Thursday, Feb. 18th-Still no running water. Our high today was 32 degrees and it snowed again! Our Desert Willow tree on the side of the house lost two large limbs under the weight of the ice. We melted lots of snow on our gas stove to use to flush toilets. We are lucky our power is on and our natural gas is okay. At 9p.m. a boy from next door brought us a large bottle of water!

Friday, Feb. 19th- Sun! Melting has begun and we gather more snow because we still have No Water! At 1:37 p.m. the temperature outside is a glorious 39.4 degrees. I have not bothered to record the lows because they are so low that I don’t want to think about it (I think the lowest it got was 5 degrees). With the sun come clear nights and we can see the stars again.

Happy Squirrel

Chipping Sparrows Bathing in Snow Melt

Saturday, Feb. 20th- Day #4 of no running water. Sun and 57.9 degrees! Our snow melt is running out.

Robin and Snow Melt

I am in my 60s and have never had to experience the lack of running water unless it was my choice (back country camping in Big Bend or a trek into an Amazon rainforest village). This is a life lesson in gratitude and recognizing how lucky and privileged my life has been. We are grateful for snow and kind neighbors and that our power did not go out and our pipes didn’t burst and that I did not get a concussion or break any bones when I fell. I am also grateful that I was not alone during this ordeal.

So many Austinites lost power and water. Many were left in the cold for days. Some died, including a young boy. And there were people left in the cold, without water, that were also suffering from the covid virus. A woman gave birth at home in the cold. A family with many kids lost power/heat at home and survived huddled in a van for several days.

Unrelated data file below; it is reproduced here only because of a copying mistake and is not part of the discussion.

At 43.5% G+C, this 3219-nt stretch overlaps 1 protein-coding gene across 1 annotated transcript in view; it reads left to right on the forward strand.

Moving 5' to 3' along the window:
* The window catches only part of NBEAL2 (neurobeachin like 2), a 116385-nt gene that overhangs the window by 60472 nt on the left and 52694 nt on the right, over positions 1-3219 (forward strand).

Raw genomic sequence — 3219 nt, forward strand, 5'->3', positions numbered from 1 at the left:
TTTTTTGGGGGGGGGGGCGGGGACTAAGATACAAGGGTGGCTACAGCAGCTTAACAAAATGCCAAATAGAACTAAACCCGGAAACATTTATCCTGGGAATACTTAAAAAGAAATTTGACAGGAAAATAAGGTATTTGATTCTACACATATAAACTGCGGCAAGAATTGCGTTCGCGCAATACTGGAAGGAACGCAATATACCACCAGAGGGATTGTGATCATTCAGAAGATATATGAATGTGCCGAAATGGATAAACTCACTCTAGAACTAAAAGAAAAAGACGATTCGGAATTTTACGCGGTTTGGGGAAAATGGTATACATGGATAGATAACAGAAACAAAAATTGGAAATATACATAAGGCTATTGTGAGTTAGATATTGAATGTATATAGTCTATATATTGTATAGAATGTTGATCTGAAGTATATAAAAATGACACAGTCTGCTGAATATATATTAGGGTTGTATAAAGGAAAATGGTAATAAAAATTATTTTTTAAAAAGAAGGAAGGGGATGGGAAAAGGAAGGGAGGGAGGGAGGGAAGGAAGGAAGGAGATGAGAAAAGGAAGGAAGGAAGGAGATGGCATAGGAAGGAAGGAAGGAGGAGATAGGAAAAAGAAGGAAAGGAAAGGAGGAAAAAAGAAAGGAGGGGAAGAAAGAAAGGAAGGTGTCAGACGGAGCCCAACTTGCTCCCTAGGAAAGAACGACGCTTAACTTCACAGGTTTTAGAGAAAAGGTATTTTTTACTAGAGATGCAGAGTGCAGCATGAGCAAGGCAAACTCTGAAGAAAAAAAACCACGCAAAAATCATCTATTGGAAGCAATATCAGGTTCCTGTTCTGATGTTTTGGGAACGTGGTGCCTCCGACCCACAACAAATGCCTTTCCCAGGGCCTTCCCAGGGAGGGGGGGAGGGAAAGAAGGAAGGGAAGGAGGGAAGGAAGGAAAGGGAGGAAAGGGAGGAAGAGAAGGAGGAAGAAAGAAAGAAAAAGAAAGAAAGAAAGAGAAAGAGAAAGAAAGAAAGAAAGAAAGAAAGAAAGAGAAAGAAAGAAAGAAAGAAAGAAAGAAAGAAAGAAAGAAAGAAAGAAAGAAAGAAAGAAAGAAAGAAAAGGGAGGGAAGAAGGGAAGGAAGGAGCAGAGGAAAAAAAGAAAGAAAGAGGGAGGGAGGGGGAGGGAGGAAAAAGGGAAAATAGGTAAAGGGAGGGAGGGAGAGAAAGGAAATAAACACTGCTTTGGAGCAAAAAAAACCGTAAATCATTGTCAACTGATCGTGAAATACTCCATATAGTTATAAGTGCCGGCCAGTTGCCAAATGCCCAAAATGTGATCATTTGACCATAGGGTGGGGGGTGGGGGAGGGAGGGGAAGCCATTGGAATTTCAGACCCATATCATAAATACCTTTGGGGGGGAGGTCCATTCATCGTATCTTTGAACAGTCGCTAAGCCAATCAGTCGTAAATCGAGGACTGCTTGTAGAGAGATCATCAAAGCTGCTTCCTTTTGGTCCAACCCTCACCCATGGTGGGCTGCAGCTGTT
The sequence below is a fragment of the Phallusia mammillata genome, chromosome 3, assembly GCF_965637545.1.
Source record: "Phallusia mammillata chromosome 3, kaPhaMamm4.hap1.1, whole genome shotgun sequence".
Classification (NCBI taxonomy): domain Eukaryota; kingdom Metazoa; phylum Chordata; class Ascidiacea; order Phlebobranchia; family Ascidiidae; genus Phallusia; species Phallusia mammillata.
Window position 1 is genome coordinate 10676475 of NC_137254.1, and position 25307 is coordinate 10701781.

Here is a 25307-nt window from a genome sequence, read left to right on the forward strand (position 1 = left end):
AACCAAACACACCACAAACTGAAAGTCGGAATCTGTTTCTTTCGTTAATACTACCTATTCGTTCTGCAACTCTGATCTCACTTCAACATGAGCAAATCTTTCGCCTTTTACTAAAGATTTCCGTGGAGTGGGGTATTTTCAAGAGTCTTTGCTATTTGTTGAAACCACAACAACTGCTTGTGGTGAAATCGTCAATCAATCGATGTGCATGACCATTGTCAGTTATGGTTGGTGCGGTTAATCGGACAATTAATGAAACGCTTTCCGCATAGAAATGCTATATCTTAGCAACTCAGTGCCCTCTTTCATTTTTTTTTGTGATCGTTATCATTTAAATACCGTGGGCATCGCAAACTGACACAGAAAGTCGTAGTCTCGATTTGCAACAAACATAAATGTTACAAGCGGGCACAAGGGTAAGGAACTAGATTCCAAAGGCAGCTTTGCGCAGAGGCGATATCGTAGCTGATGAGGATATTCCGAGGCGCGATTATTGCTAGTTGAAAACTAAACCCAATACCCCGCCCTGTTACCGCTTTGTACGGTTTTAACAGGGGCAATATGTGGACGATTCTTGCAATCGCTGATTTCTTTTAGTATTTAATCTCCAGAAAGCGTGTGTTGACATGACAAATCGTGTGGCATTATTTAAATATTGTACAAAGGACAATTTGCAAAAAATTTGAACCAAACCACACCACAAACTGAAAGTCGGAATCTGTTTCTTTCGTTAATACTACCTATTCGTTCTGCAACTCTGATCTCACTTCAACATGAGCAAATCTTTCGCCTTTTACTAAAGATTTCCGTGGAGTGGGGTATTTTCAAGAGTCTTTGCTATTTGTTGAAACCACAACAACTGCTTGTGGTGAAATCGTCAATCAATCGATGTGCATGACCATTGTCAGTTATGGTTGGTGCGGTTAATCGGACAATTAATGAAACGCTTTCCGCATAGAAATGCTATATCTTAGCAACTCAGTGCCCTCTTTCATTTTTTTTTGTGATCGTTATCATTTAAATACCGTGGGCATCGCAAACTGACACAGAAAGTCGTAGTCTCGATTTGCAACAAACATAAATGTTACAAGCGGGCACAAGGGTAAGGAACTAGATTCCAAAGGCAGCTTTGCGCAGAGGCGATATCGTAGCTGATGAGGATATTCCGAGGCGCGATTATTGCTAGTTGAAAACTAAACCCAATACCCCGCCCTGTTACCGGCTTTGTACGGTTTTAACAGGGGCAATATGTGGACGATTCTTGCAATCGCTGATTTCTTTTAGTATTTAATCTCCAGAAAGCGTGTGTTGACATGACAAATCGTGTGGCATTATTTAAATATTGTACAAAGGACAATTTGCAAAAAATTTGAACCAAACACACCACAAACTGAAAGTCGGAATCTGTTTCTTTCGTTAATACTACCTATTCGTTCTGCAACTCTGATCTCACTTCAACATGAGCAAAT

Sunday, Feb. 21st- Our water came back on! But, we are under a boil water notice. And it is good the taps are running because there is no more snow to melt. Sunny and 72 degrees. I heard a screech owl trilling in the evening, so I know at least one owl survived the cold. I have heard many birds died.

Monday, Feb. 22nd- 75 beautiful degrees and I saw my first crane fly of the season.

Tuesday, Feb. 23rd- The City of Austin lifts our boil water notice. We are blessed to have clean, running tap water. This winter storm has been a humbling experience. Things have become more normal again. Knock wood, this will be the last of the Winter for us Central Texans. Repairs to burst pipes and water damaged homes are keeping plumbers and others busy. Our concerns will become “normal” again…like where we can find a covid vaccine shot.

Spring is Coming Soon

(photos by Betty McCreary)

Published by

bettymccreary7347